Applied Math Colloquium  Spring 2018
Colloquium Schedule
Colloquia are held on Fridays at 11:30 a.m. in Cullimore Lecture Hall II, unless noted otherwise. Refreshments are served at 11:30 a.m. For questions about the seminar schedule, please contact David Shirokoff.
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Date  Speaker, Affiliation, and Title  Host 

February 2  Paulo Arratia, University of Pennsylvania Life in complex fluids Many microorganisms (e.g. bacteria, algae, sperm cells) move in fluids or liquids that contain (bio)polymers and/or solids. Examples include human cervical mucus, intestinal fluid, wet soil, and tissues. These socalled complex fluids often exhibit nonNewtonian rheological behavior due to the nontrivial interaction between the fluid microstructure and the applied stresses. In this talk, I will show how the presence of particles and polymers in the fluid medium can strongly affect the motility (i.e. swimming) behavior of microorganisms such as the bacterium E. coli. For bacteria moving in particle suspensions of different (particle) sizes, we find a regime in which larger (passive) particles can diffuse faster than smaller particles: the particle longtime effective diffusivity exhibits a peak in particle size, which is a deviation from classical thermal diffusion. A minimal model qualitatively explains the existence of the effective diffusivity peak and its dependence on bacterial concentration. These results have broad implications on characterizing active fluids using concepts drawn from classical thermodynamics. For swimmers (E. coli and C. reinhardtii) moving in polymeric liquids, we find that fluid elasticity can significantly affect the runandtumble mechanism characteristic of E. coli, for example, as well as the swimming speed and kinematics of both pushers and pullers. These results demonstrate the intimate link between swimming kinematics and fluid rheology and that one can control the spreading and motility of microorganisms by tuning fluid properties.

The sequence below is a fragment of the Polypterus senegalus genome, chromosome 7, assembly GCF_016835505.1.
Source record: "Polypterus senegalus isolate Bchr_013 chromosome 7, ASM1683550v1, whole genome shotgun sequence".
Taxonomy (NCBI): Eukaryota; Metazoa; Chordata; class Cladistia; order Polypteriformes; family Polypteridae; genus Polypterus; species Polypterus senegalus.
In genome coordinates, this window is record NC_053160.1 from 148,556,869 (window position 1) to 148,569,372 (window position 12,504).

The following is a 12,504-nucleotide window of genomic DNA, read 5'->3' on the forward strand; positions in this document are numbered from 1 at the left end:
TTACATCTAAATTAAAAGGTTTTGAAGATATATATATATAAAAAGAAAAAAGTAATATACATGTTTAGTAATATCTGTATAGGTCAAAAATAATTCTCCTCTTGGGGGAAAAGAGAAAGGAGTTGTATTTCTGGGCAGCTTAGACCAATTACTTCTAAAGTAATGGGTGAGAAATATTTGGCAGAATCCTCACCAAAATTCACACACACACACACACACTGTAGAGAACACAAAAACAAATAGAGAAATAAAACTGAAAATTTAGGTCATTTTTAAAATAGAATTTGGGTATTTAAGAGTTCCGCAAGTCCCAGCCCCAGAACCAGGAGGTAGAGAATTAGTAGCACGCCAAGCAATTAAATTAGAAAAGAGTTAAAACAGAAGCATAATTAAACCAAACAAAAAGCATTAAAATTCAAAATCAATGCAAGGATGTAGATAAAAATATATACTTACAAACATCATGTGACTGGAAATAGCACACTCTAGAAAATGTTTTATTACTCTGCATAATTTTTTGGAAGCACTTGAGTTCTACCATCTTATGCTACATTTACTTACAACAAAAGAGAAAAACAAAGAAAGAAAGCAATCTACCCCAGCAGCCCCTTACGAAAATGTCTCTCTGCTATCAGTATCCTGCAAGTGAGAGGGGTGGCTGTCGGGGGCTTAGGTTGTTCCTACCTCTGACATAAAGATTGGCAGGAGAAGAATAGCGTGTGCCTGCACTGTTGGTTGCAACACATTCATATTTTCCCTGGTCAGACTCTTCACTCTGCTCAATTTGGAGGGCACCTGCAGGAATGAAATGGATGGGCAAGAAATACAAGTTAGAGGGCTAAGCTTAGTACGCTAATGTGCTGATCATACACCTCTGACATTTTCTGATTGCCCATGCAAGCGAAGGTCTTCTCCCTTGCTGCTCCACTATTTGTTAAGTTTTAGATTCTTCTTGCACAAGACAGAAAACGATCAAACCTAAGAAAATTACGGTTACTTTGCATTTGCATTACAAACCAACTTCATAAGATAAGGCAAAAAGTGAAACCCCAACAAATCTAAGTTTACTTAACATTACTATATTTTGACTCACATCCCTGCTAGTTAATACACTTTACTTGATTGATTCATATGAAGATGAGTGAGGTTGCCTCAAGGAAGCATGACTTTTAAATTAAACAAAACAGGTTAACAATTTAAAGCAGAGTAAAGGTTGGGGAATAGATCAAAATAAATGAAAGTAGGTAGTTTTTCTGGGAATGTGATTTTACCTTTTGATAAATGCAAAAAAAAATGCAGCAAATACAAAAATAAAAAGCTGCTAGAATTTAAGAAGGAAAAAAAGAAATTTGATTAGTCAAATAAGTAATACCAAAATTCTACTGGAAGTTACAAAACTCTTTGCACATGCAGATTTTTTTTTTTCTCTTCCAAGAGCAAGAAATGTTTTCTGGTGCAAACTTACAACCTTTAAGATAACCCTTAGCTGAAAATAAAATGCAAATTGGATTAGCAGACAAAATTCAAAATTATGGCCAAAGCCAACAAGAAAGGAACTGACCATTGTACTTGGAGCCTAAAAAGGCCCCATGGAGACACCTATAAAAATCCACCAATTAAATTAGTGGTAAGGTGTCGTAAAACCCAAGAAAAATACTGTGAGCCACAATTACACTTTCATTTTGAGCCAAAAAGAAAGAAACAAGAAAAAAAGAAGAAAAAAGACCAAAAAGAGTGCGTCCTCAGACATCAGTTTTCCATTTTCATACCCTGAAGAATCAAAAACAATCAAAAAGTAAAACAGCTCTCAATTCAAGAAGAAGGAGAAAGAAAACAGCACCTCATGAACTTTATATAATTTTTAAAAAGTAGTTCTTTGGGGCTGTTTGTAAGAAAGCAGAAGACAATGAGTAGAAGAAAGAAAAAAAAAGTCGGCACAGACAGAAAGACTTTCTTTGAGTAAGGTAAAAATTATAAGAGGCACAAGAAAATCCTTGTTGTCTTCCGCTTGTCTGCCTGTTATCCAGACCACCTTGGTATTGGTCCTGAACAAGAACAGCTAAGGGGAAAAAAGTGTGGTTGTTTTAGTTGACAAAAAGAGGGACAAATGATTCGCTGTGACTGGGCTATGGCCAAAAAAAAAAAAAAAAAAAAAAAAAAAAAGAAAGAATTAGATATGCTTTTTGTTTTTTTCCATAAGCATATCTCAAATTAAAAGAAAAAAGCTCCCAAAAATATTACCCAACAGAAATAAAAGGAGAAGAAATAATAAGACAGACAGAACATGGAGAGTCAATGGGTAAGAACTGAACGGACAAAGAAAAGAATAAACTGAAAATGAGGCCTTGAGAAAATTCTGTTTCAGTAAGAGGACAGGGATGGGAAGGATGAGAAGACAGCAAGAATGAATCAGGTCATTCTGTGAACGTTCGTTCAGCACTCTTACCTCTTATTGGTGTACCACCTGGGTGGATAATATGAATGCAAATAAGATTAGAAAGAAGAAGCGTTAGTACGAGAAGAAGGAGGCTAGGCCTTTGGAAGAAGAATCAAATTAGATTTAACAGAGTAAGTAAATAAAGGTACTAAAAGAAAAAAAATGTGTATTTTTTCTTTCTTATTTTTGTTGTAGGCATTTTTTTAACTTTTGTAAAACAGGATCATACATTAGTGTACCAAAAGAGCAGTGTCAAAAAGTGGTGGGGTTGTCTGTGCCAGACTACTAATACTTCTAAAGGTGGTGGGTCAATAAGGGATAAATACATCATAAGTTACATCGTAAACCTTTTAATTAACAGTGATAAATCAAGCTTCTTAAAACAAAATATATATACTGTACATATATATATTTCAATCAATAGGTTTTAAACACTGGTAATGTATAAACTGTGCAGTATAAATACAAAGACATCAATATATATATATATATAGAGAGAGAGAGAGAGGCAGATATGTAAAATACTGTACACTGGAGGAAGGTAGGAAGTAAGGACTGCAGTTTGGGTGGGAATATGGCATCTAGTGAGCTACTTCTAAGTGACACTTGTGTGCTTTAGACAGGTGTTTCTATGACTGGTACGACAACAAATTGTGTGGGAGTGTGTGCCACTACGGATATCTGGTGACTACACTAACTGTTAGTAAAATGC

Lou Kondic 
February 9  Uwe Beuscher, W. L. Gore & Associates Investigation of the correlation between gas/liquid porometry and particle filtration using simple network models In order to better understand the performance of microporous membranes for particle filtration, it is important to determine and measure the appropriate membrane structural properties that influence filtration. One such property is the pore size distribution and a common technique for measuring pore sizes or porous structures is gas/liquid capillary porometry. In this method, the pore size is determined by measuring the capillary pressure distribution of the sample, which is correlated to a pore size distribution using a very simple model structure of parallel capillaries. A numerical study using a simple network model for the porous material, however, has shown that the morphological structure strongly influences the porometry results. Model structures with different morphology and pore size information lead to varying porometry results at similar filtration behavior and vice versa. An attempt is made to correlate numerical porometry and filtration performance as is often done in experimental studies. Finally, the limitations of porometry in predicting filtration behavior are illustrated. 
Linda Cummings 
February 16  Aleksandar Donev, New York University Large Scale Brownian Dynamics of Confined Suspensions of Rigid Particles We introduce new numerical methods for simulating the dynamics of passive and active Brownian colloidal suspensions of particles of arbitrary shape sedimented near a bottom wall. The methods also apply for periodic (bulk) suspensions. Our methods scale linearly in the number of particles, and enable previously unprecedented simulations of tens to hundreds of thousands of particles. We demonstrate the accuracy and efficiency of our methods on a suspension of boomerangshaped colloids. We also model recent experiments on active dynamics of uniform suspensions of spherical microrollers. 
Lou Kondic